Summer at Oxford Danielle Hughson's honors thesis will be focused on male editorial control and how it affects female writers, within a familial and patriarchal context.
“Being exposed to different demographics and different learning and teaching styles, as well as a completely different culture, helps to make one a more well-rounded student and a more well-rounded person.”
— Danielle Hughson ’18
Hometown: Coeur d’Alene, Idaho
Minors: Women, Gender, Sexuality Studies; Education Policy
Tell us a little bit about your summer opportunity.
I spent eight weeks this summer in Oxford, doing research on my senior honors thesis in English. I came through the Virginia Program at Oxford, through which I studied there last summer and this summer, I was invited to come back and do independent research. My honors thesis will be focused on male editorial control and how it affects female writers, within a familial and patriarchal context. This summer I worked on Anne Bradstreet (17th century) and Sylvia Plath (20th century).
This opportunity was funded by a Johnson Opportunity Grant, SSRI and Mellon Grant.
What did you like best about the location?
I lived and studied in St. Anne’s College, Oxford, where I had access to two beautiful and extensive libraries: the Bodleian Library and the library at St. Anne’s. St. Anne’s was originally a women’s college, and women were not permitted to use the Bodleian, so the library at St. Anne’s has one of the largest collections of the various Oxford colleges. Using those two libraries was a highlight of my experience.
What did an average day for you look like?
On an average day, I attended the lecture offered through the Virginia Program before settling into the library at St. Anne’s — or I would walk down to the Bodelian, in the center of Oxford. There I would read and collect notes. A few weeks in, I started writing preliminary thoughts on my thesis. In the afternoons, I met with my two advisers in Oxford, going over my sources and discussing possible directions for my thesis.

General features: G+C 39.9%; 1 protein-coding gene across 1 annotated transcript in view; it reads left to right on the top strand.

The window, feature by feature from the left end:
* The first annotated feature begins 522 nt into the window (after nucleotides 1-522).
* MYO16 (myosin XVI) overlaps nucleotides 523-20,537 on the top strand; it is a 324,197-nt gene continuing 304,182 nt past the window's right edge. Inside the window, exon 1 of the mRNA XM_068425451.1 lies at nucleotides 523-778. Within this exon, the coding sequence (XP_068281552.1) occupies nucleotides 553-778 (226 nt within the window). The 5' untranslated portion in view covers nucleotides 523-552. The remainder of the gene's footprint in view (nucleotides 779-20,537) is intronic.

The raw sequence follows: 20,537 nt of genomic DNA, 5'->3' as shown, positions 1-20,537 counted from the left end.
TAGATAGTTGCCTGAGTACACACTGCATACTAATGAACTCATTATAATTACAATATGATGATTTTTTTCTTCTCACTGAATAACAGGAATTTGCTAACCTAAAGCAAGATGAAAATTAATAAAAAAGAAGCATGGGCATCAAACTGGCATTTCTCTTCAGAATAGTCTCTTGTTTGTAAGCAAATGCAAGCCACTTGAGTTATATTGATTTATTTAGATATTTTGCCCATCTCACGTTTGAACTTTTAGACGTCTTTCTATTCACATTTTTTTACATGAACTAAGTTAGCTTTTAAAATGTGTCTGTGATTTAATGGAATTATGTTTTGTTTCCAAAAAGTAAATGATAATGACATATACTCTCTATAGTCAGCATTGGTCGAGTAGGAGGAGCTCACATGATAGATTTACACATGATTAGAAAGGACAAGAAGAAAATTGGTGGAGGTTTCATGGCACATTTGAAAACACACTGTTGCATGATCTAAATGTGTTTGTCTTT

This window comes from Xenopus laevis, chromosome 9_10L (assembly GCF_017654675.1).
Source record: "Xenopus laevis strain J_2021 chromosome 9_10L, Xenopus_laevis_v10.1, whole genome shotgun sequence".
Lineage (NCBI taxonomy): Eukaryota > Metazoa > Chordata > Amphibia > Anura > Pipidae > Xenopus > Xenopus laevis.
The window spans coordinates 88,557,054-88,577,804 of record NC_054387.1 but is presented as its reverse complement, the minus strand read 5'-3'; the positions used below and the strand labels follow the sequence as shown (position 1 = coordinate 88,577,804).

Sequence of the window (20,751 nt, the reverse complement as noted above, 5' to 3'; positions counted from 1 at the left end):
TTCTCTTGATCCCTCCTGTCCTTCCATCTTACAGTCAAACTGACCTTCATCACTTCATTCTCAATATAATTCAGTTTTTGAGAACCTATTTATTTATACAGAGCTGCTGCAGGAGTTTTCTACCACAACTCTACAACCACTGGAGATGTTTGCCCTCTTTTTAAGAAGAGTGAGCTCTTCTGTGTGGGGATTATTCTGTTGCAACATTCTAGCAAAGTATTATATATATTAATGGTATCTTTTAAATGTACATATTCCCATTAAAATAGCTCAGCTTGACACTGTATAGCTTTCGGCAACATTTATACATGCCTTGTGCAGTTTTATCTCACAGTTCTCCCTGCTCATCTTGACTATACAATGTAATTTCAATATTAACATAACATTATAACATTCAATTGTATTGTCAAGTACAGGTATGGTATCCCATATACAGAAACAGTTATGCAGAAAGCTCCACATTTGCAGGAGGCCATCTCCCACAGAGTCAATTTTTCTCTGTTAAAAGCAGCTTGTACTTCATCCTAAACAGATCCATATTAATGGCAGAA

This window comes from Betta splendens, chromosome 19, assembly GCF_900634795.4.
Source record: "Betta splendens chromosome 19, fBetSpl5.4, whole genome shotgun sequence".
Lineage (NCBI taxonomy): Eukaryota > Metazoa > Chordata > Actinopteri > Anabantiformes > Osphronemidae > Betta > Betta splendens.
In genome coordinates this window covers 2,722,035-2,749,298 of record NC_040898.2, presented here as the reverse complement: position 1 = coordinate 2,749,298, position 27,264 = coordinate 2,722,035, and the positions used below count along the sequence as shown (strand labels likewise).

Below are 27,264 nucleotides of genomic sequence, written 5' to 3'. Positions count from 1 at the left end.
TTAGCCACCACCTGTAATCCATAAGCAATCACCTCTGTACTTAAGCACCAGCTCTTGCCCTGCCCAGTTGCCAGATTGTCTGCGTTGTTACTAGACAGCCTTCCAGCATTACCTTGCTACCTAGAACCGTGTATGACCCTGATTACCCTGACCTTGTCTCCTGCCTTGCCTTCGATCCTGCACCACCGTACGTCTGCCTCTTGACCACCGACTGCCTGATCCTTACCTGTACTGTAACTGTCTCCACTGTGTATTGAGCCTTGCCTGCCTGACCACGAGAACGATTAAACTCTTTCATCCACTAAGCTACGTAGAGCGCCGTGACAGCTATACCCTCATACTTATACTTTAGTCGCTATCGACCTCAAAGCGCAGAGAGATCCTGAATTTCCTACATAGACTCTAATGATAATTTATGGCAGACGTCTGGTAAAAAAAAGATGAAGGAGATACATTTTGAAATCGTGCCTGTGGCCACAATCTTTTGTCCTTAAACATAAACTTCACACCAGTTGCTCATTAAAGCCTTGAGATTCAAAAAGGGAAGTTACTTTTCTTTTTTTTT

Who served as a mentor to you this summer, and what was the best thing they taught you?
Both of my Oxford supervisors, Glyn Redworth and Christine Gerrard, taught me a lot about patience and attention to detail. Professor Holly Pickett, who was supervising VPO, taught me the value of constant reassurance and support. She consistently listened to me about my frustrations and thoughts on Anne Bradstreet and Sylvia Plath, and offered support and feedback.
What was the most rewarding part of the experience?
I think being able to sit down and discuss my thoughts one-on-one with two prominent scholars taught me a lot about how to defend my ideas but also how to take criticism on where there are weakness in my argument and how to refine it. In addition, learning how to work on a project of this scale with the advice of two people who have written books was incredibly fascinating.
What was the biggest challenge you faced?
The biggest challenge was trying to keep myself on a schedule. When you have a project on such a large scale, it’s easy to get overwhelmed by the number of sources or the sheer amount of scholarship on the subject. Being completely self-motivated and self-regulated meant that I had to know how much I needed to read in a day, and how much I could get through in a day.
What have you learned at W&L that helped you in this endeavor, and what will you bring back to your life on campus?
Washington and Lee has taught me how to pace myself in my endeavors, to enjoy the place around me while also staying focused on the project I am working on. Oxford, in turn, has taught me a very different system of academics, from the arrangement of the libraries to the way academics interact with their students. I think this will bring me a valuable perspective in my future work on my thesis, as well as when I eventually enter the teaching force next May through Teach for America.
Has this experience impacted your studies or future plans in any way?
I have accepted a position in Nashville with Teach for America. This academic experience has allowed me to view a very different academic system, which I will hope to implement in my own classroom in certain ways, allowing for a global perspective to work on a more local level.
Why is this kind of experience important to W&L students?
I think it’s important to cherish one’s time in Lexington while also being aware of the global opportunities available for academic pursuits. Being exposed to different demographics and different learning and teaching styles, as well as a completely different culture, helps to make one a more well-rounded student and a more well-rounded person.
Describe your summer adventure in one word: